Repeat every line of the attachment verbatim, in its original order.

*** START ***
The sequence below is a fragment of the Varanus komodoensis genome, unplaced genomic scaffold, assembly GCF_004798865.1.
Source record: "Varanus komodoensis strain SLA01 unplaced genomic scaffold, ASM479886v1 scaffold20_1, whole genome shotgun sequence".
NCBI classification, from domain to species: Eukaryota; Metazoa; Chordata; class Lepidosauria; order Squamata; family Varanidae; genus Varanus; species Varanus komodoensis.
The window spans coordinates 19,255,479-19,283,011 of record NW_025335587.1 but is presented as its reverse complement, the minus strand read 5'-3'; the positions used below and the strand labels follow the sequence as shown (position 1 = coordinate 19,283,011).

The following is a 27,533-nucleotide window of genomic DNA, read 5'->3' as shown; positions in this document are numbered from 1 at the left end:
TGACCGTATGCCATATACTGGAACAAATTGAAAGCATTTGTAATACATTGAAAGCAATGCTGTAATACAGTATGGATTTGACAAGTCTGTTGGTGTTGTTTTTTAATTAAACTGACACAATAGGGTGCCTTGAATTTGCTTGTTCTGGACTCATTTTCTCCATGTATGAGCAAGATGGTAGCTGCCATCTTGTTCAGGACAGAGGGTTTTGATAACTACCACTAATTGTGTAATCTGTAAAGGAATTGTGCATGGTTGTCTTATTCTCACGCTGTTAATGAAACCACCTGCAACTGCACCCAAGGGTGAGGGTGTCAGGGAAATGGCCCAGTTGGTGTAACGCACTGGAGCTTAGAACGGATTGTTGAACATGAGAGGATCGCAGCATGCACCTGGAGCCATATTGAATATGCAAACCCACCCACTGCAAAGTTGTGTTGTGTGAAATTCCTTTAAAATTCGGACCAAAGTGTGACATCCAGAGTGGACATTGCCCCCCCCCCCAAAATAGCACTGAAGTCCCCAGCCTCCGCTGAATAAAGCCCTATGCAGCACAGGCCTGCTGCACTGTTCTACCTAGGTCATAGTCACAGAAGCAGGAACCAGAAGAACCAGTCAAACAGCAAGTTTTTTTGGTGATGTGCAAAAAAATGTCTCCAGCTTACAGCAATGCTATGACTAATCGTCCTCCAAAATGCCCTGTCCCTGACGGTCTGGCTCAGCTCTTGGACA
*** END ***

The sequence below is a fragment of the Varanus komodoensis genome, unplaced genomic scaffold, assembly GCF_004798865.1.
Source record: "Varanus komodoensis strain SLA01 unplaced genomic scaffold, ASM479886v1 scaffold20_1, whole genome shotgun sequence".
NCBI classification, from domain to species: Eukaryota; Metazoa; Chordata; class Lepidosauria; order Squamata; family Varanidae; genus Varanus; species Varanus komodoensis.
The window spans coordinates 19,255,479-19,283,011 of record NW_025335587.1 but is presented as its reverse complement, the minus strand read 5'-3'; the positions used below and the strand labels follow the sequence as shown (position 1 = coordinate 19,283,011).

The following is a 27,533-nucleotide window of genomic DNA, read 5'->3' as shown; positions in this document are numbered from 1 at the left end:
TGACCGTATGCCATATACTGGAACAAATTGAAAGCATTTGTAATACATTGAAAGCAATGCTGTAATACAGTATGGATTTGACAAGTCTGTTGGTGTTGTTTTTTAATTAAACTGACACAATAGGGTGCCTTGAATTTGCTTGTTCTGGACTCATTTTCTCCATGTATGAGCAAGATGGTAGCTGCCATCTTGTTCAGGACAGAGGGTTTTGATAACTACCACTAATTGTGTAATCTGTAAAGGAATTGTGCATGGTTGTCTTATTCTCACGCTGTTAATGAAACCACCTGCAACTGCACCCAAGGGTGAGGGTGTCAGGGAAATGGCCCAGTTGGTGTAACGCACTGGAGCTTAGAACGGATTGTTGAACATGAGAGGATCGCAGCATGCACCTGGAGCCATATTGAATATGCAAACCCACCCACTGCAAAGTTGTGTTGTGTGAAATTCCTTTAAAATTCGGACCAAAGTGTGACATCCAGAGTGGACATTGCCCCCCCCCCCAAAATAGCACTGAAGTCCCCAGCCTCCGCTGAATAAAGCCCTATGCAGCACAGGCCTGCTGCACTGTTCTACCTAGGTCATAGTCACAGAAGCAGGAACCAGAAGAACCAGTCAAACAGCAAGTTTTTTTGGTGATGTGCAAAAAAATGTCTCCAGCTTACAGCAATGCTATGACTAATCGTCCTCCAAAATGCCCTGTCCCTGACGGTCTGGCTCAGCTCTTGGACA